Generic photo

Every year we receive so many unbelievable stories, tall tales and arguments about one particular black family’s barbecue. In an effort to dismiss all of these fantastical claims, this year we sent our own reporter undercover to get to the bottom of the facts about the Harris family’s cookout. Although we still haven’t heard from him, we found his reporter’s notebook. The following is a compiled timeline from the notes he took.

10 a.m.: I arrive. No one is here yet. The invitation to the cookout* says they will start eating around 2 p.m., but I decided to get here early. When I say “invitation,” I mean I finagled an invite to the cookout by asking someone in the Harris family what they were doing this weekend and they replied, “You know we have our big Fourth of July cookout around 2. Come through.”


That was it. I’d like to attribute my invitation to my fabulous undercover skills, but it seems that these people genuinely just want people to share a good time.

*Reporter’s note: I have been instructed to always refer to it as a “cookout” and never a “barbecue.” Apparently—and this is what I was told—white people “barbecue.” Black people “cook out.”

11:30 a.m.: I was sitting in my car waiting for others to arrive when Aunt Jannie Mae asked me to help her take “some grocery” into the house. She stated that she arrives early every year because—as the family’s maker of both the potato salad and macaroni and cheese—she is one of the most important members of the national cookout community. There are rumors that in 2010, President Barack Obama offered Aunt Jannie Mae Secret Service protection after tasting her macaroni and cheese, but she refused.


By the way, Aunt Jannie Mae is not related to me. Apparently that’s her entire name. First name “Aunt.” Middle name “Jannie.” Last name “Mae.” Seriously, I saw her ID. But then again, if she gave the people at the DMV some of that macaroni, they’d probably be willing to let her put “Jesus” on her license.

12 noon: More people arrive, along with more bags and more food. A lot of food. For too long we have tried to cure Third World hunger with food drops, international monetary aid and teaching them agriculture. If we could find a way to get all the starving nations to the Harris family’s Fourth of July cookout, we could solve this problem.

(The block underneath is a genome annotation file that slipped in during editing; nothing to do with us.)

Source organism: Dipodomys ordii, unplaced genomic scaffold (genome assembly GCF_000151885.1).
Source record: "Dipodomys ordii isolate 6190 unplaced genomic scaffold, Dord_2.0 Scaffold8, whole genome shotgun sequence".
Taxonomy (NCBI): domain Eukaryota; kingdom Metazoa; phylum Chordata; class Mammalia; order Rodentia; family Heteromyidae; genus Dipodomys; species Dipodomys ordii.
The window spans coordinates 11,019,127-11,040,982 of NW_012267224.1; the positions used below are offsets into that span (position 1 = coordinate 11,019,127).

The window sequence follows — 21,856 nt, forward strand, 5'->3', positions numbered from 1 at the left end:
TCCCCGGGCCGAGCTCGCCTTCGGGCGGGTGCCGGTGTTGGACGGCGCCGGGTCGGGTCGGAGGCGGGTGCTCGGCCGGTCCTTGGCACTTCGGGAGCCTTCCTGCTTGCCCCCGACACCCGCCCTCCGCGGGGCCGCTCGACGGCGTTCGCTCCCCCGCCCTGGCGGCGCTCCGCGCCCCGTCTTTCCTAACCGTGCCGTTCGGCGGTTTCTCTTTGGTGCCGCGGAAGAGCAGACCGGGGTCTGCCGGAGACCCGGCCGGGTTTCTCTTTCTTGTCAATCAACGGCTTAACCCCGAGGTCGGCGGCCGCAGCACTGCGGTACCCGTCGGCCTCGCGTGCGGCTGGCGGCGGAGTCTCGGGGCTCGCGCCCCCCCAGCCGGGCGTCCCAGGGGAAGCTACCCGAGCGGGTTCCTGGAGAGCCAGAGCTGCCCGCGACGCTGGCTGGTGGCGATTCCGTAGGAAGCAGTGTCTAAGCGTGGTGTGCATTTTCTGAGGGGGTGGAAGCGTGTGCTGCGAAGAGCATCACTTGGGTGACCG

And they’d sill have leftovers.

1 p.m.: There was a crowd gathered in the backyard, but then everything got quiet, everyone stopped what they were doing and I swear I heard harps playing. I felt a chill in the air, and a palpable reverence filled the backyard. I asked what was happening, and someone whispered back to me, “Uncle Junior’s here. Bow your head, n—ga.”


I lowered my head, and then, through the crowd, came an approximately 50-year-old man with an unlit cigarette dangling from his mouth, one behind his ear, and a pack of Benson & Hedges in his front pocket. He wasn’t walking, he was floating—as if he were carried by angels. He carried a pair of barbecu—I mean cookout—tongs and a fork in his hands, and when he reached the grill—a huge, black, cast-iron monstrosity—he lifted the lid and …

I know you won’t believe this, but I am one of the most reputable reporters in this organization, and even though I know I was sent here to dispel these rumors, I saw this with my own eyes.

I swear to dark-skinned Jesus, on my mama, and on all of Aunt Jannie Mae’s macaroni and tater salad: Uncle Junior looked at the grill and it lit up by itself. I swear. He didn’t have charcoal, lighter fluid, matches, gas or anything.


2 p.m.: Everyone is here, Uncle Junior is on the grill, they are laying out the food, but no one has eaten yet. I am beginning to feel bad because, of all the people here, I am the only one so far who arrived empty-handed. I’m sure they can tell this is my first time here because I am also the only one who didn’t know that the Harris-family cookout is BYOC: “Bring your own chair.” My feet were hurting earlier from standing up, but now I feel like I’ve gotten a good workout because I sat on the worst place to sit in all of black-cookout history: the cooler. So far I think I’ve done the equivalent of 1,943 squats. My glutes are going to be poppin’!